It’s that stupid bleedin’ handle on the door. You wanna get it fixed! (She comes into the room) Frank: (Staring, slightly confused) Erm – yes, I suppose I always mean to… This immediately shows the difference between the two characters, how Rita is self confident and how Frank is a bit shocked at this kind of behaviour and it’s the kind of thing he wouldn’t expect from a university student. But these differences change throughout the play Rit... ... middle of paper ... ...the book goes on you can really see the change in Rita and how she doesn’t want to be part of the working class culture anymore. You can see this because she changes her dress sense, the way she talks, her husband and her friends.
Initially she does not understand how to write about it and produces a 'crap' essay. Frank explains that the essay is not bad in terms of a personal response to the play but it does not fulfil the criteria of the course she is doing. Rita accepts this and resolves to write the essay again. Rita's education goes far beyond just reading and responding to books however. When she first comes to the university she is impressed and even a little intimidated by the intelligent people she sees around her.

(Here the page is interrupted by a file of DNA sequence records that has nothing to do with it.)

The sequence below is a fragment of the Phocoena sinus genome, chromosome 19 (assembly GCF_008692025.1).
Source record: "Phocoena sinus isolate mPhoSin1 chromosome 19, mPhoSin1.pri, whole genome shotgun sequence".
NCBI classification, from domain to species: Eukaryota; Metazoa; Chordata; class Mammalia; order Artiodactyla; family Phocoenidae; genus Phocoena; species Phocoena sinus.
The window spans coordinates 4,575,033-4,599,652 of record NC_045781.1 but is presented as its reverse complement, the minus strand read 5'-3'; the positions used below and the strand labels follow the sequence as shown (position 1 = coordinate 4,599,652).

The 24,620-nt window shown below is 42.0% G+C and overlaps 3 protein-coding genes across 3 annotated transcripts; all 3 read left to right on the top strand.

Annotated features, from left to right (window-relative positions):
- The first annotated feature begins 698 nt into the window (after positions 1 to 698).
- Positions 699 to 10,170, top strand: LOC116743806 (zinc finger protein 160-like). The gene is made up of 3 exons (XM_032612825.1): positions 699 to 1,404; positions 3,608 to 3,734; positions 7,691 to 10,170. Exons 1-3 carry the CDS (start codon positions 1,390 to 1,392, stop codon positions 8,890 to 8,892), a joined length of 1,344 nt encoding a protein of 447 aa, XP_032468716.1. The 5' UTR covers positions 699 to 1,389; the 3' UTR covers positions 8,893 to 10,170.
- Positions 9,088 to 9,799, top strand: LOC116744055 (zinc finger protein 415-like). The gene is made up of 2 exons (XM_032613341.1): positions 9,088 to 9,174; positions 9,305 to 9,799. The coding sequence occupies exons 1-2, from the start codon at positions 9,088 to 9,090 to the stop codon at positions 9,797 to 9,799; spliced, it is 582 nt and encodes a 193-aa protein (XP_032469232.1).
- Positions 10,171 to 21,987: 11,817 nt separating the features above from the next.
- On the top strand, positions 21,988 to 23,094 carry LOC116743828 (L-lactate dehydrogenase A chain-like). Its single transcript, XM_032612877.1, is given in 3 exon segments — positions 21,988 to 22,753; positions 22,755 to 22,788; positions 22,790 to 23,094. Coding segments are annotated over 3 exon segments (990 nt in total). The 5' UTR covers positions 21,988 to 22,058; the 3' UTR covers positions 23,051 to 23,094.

This shows how little she understands of formal interview situations- one would expect her to appear fairly meekly, maybe shy, and also very formally, yet she acts cheek... ... middle of paper ... ...emes are introduced, including maturity. In the middle of the play, she thinks Frank is a bad teacher, but by the end, she realises that he made all this possible for her, and her maturity means she isn't too stubborn to thank Frank and truly appreciate what he has done for her. Although she changed in negative ways, she learnt from these. She realises that she doesn't want to risk becoming trapped again, like with Denny, but wants to dictate her own destiny with the choices she makes. The ending is left very open, not telling the theatre viewers what happens to either Rita or Frank, but lets you imagine for yourself what paths they take and where and how they live their lives.
This is when Rita becomes jaded with Frank as well. She begins to think that he doesn’t want the best for her, but the best for him and this makes her a good student. She is becoming aware of those around her and is considering her own life choices and making her own decisions. She has begun to take hold of her own life and better her own self not by using Frank, but by using herself. By the end of the play, Rita has passed her exams and she and Frank go their separate ways.